It's virtually impossible that each diocese in which Prado worked does not have his date of ordination. So we are left to infer reasons why some dioceses omitted very basic data: they didn't want to make it easy to identify the priests.  

Inconsistent Reporting Data

The tables below show the fields and various data points that were included in the clergy disclosure lists across the 15 dioceses in Texas. The tables indicate if the data are included by a particular diocese or not. 

 

For example, some of the dioceses display the total number of priests at the top of the page (Amarillo, Brownsville, El Paso) making the information quickly accessible, some dioceses do not give the total number and readers must manually count.

 

It is a frustrating exercise to aggregate the data from the 15 dioceses and have such gaping holes and inconsistencies. A project of this magnitude, meaning not large considering only 278 priests were named, would have been best served by a consistent template, universal reporting strategy and central database. But then the dioceses couldn't obfuscate and make it more difficult for victims to find and identify priests from their past.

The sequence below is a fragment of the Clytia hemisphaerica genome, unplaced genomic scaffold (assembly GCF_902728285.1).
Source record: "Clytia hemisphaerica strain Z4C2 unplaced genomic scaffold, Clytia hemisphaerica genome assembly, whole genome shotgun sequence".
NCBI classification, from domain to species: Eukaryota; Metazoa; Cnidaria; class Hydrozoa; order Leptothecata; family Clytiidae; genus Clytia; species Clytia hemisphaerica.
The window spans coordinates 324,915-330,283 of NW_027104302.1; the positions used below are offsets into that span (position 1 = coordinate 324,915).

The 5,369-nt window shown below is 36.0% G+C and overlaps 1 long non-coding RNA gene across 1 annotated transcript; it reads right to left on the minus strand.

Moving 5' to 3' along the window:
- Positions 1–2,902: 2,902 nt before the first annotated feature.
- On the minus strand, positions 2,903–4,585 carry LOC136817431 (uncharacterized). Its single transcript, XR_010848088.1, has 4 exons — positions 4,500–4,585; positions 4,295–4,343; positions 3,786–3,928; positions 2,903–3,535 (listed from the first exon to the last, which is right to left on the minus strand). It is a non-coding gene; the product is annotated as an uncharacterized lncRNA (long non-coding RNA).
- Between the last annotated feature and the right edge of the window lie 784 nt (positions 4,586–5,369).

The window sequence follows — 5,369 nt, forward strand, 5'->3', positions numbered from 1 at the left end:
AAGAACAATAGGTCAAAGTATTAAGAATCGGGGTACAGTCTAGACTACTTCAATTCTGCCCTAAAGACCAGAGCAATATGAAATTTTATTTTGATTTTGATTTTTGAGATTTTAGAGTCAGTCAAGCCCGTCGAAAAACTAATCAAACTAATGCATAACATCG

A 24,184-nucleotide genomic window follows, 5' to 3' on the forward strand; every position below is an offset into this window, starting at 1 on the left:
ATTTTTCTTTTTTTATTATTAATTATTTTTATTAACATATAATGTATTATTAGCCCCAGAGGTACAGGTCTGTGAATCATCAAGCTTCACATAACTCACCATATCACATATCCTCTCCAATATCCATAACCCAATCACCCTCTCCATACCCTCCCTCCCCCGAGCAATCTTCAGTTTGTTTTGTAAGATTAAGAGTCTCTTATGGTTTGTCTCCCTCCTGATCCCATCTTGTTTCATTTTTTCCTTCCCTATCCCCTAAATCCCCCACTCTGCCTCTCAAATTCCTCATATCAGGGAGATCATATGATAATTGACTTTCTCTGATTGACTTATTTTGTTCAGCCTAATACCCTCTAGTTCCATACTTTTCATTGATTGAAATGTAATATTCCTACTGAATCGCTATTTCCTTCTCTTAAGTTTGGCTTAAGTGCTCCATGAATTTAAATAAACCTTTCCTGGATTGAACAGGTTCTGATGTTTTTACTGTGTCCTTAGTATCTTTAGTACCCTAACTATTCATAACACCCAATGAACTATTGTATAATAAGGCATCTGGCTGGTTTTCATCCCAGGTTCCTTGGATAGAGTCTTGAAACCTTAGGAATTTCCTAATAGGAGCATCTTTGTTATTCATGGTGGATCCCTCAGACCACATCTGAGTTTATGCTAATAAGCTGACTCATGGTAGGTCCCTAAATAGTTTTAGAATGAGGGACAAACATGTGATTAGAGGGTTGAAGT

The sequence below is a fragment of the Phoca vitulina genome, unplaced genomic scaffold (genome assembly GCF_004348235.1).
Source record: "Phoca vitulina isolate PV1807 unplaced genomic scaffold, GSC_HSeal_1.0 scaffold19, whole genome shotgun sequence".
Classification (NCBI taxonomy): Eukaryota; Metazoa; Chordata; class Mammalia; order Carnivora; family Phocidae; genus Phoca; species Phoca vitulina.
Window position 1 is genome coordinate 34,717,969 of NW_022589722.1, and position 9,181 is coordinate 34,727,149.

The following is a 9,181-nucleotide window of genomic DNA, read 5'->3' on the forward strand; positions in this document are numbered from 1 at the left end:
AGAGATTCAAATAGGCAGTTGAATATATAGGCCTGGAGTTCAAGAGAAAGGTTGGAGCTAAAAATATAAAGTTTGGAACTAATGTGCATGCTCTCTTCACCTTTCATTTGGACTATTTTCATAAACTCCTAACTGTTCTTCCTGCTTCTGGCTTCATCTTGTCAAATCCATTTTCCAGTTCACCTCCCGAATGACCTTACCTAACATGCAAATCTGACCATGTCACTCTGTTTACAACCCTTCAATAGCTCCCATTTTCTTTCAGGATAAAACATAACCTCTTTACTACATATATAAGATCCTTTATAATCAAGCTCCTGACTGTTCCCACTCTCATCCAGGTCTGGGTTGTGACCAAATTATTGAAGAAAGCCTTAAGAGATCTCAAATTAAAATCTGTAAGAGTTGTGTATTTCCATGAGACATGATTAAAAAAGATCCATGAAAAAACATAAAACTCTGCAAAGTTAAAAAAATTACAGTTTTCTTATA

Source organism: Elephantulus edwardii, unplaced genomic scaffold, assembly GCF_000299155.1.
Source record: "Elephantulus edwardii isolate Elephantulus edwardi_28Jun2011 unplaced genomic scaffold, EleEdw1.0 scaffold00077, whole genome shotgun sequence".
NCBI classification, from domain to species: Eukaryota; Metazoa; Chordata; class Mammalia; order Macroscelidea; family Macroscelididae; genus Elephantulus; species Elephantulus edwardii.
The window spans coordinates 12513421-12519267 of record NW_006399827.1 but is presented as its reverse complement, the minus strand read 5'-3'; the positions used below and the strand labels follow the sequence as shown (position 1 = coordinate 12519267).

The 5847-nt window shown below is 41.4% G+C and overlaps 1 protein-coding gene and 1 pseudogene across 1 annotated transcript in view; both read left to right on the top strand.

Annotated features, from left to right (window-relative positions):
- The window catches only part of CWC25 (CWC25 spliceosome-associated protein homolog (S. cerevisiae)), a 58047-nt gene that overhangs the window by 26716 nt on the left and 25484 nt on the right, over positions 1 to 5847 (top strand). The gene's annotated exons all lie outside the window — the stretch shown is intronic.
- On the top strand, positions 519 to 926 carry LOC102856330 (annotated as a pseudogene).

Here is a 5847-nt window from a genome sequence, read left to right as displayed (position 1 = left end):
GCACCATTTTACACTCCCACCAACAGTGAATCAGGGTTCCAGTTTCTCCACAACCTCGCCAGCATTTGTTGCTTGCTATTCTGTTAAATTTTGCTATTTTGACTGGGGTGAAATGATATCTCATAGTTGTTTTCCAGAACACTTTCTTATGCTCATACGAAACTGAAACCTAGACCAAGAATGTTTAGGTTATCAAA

Most notably absent: any information on the victims. These clergy disclosure lists are a prime example of an organization covering its own liabilities. 

Scroll down in each table to see all the dioceses and their reported data.

Table 1: Introductory Data in Diocesan Disclosure Lists 

Table 2: Definition of Terms and Data Regarding the Accusations 

Table 3: Data Included About the Accused Clergy

What Should The Dioceses Report?

It is important to note that reporting data of this nature is not a new concept to the Church. The men who prepared these reports in the Texas Dioceses have plenty of examples from the USCCB itself. In light of the plethora of well known and documented reports on sexual abuse by the Catholic clergy, the Texas Dioceses' disparate reporting, omission of pertinent data and sloppiness across diocese seems intentionally obfuscating.